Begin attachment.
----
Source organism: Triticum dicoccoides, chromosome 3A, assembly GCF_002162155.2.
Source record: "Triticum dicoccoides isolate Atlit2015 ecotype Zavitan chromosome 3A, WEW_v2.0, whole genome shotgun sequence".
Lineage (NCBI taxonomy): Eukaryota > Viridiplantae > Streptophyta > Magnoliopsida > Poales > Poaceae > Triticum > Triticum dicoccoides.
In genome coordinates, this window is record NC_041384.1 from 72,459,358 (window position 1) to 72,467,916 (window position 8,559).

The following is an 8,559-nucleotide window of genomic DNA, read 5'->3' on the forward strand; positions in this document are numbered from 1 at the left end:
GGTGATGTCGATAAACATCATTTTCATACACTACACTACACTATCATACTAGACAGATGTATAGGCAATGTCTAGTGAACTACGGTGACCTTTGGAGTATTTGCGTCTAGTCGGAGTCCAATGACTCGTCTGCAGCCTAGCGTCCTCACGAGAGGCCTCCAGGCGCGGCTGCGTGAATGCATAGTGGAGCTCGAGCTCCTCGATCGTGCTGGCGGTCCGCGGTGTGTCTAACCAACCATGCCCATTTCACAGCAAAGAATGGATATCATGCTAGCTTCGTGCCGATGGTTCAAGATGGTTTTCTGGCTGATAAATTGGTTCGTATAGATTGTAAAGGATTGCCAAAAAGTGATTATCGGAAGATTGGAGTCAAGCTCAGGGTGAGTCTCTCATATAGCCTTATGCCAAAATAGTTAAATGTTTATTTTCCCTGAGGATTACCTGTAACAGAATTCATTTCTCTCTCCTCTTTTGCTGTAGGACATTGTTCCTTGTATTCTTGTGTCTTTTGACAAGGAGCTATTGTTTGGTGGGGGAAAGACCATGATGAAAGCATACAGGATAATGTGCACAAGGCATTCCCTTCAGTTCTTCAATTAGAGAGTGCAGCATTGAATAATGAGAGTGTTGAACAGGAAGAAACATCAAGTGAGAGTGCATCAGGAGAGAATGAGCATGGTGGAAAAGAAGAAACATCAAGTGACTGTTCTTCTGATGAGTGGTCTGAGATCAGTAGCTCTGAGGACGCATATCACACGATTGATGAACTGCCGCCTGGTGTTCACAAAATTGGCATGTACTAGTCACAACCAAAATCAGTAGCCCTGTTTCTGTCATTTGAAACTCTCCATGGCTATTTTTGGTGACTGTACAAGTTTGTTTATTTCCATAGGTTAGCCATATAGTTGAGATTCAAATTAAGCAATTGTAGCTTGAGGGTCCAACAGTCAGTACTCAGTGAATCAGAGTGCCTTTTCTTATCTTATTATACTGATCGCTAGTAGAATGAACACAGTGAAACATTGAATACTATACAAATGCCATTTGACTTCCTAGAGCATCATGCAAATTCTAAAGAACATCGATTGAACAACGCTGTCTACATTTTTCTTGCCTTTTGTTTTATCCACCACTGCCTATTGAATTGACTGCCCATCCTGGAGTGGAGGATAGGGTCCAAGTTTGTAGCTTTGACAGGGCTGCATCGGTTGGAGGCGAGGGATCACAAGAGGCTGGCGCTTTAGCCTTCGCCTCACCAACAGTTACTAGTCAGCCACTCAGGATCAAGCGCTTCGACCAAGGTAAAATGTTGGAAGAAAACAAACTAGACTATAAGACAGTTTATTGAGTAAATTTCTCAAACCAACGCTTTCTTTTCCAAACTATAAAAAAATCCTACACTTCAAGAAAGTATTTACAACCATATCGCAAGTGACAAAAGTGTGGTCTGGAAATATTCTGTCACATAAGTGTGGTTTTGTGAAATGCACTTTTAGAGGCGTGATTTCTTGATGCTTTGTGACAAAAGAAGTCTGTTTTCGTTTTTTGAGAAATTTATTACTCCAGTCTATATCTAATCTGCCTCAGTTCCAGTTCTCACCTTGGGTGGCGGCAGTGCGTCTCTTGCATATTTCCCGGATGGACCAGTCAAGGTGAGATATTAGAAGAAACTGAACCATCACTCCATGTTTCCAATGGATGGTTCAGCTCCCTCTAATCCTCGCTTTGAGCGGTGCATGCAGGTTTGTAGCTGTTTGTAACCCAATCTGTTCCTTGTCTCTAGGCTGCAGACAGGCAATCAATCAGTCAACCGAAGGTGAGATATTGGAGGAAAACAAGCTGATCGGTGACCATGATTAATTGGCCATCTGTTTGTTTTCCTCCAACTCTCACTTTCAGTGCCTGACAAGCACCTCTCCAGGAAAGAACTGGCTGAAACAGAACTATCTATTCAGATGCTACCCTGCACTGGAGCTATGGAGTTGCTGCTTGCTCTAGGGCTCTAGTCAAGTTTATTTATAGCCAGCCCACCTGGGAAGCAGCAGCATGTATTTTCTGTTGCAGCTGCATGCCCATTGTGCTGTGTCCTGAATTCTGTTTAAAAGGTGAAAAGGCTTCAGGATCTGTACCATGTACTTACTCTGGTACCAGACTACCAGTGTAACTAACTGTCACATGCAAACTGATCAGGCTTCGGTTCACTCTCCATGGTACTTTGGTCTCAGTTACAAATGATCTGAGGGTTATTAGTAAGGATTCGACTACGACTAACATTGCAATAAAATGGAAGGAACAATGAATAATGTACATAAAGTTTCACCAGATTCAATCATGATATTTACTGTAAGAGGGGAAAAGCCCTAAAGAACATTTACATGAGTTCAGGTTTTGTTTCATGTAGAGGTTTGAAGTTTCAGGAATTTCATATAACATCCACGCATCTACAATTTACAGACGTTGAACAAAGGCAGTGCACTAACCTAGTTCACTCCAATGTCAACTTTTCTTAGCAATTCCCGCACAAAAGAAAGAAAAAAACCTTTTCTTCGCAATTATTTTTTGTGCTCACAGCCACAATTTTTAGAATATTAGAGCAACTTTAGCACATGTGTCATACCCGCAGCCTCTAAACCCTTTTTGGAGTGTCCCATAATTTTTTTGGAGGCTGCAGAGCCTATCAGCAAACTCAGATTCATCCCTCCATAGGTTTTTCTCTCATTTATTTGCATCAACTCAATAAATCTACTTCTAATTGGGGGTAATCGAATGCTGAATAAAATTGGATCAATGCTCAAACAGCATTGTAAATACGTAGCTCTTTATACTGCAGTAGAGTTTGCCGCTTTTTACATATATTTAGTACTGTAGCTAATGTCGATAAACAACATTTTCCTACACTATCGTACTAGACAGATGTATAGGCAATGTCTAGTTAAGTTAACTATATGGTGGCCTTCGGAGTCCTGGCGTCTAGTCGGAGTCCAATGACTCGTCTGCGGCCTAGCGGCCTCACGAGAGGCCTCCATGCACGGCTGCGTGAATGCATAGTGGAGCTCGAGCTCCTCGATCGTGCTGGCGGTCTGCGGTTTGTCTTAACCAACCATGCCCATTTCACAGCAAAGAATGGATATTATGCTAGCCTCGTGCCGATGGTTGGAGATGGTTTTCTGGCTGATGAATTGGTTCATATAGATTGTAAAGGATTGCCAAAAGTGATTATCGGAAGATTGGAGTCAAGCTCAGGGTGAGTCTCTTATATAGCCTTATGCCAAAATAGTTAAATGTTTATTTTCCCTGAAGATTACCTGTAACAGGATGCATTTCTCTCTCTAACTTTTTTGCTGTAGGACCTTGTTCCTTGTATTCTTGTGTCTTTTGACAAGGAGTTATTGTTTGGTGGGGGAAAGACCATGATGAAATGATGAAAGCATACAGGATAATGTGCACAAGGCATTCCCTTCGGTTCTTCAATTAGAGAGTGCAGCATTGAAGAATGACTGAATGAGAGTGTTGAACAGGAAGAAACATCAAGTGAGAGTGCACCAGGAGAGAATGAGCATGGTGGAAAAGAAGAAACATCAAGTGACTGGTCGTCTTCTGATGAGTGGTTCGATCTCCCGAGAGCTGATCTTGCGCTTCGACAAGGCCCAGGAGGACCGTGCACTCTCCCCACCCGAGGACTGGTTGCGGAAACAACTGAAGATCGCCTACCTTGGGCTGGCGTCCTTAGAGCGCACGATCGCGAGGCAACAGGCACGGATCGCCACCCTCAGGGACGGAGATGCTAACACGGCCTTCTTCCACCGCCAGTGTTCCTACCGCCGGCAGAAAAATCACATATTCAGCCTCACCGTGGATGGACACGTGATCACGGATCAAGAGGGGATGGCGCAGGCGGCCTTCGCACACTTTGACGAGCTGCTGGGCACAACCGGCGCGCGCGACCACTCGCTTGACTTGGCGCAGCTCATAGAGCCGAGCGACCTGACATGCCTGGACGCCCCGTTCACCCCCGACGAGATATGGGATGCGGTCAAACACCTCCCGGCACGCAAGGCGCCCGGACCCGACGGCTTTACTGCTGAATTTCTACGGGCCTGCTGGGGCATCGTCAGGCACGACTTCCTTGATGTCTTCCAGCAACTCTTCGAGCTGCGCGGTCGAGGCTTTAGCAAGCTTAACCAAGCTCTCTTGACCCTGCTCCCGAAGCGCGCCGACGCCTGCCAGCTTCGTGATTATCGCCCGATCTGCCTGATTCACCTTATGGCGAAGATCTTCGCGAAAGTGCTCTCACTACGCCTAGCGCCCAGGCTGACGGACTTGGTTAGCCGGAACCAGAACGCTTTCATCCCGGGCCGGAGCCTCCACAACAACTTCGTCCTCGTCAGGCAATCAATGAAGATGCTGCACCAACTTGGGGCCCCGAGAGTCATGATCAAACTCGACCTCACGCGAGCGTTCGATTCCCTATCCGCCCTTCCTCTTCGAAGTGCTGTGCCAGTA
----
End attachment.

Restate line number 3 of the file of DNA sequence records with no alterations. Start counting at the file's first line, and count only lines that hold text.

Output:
Lineage (NCBI taxonomy): Eukaryota > Viridiplantae > Streptophyta > Magnoliopsida > Poales > Poaceae > Triticum > Triticum dicoccoides.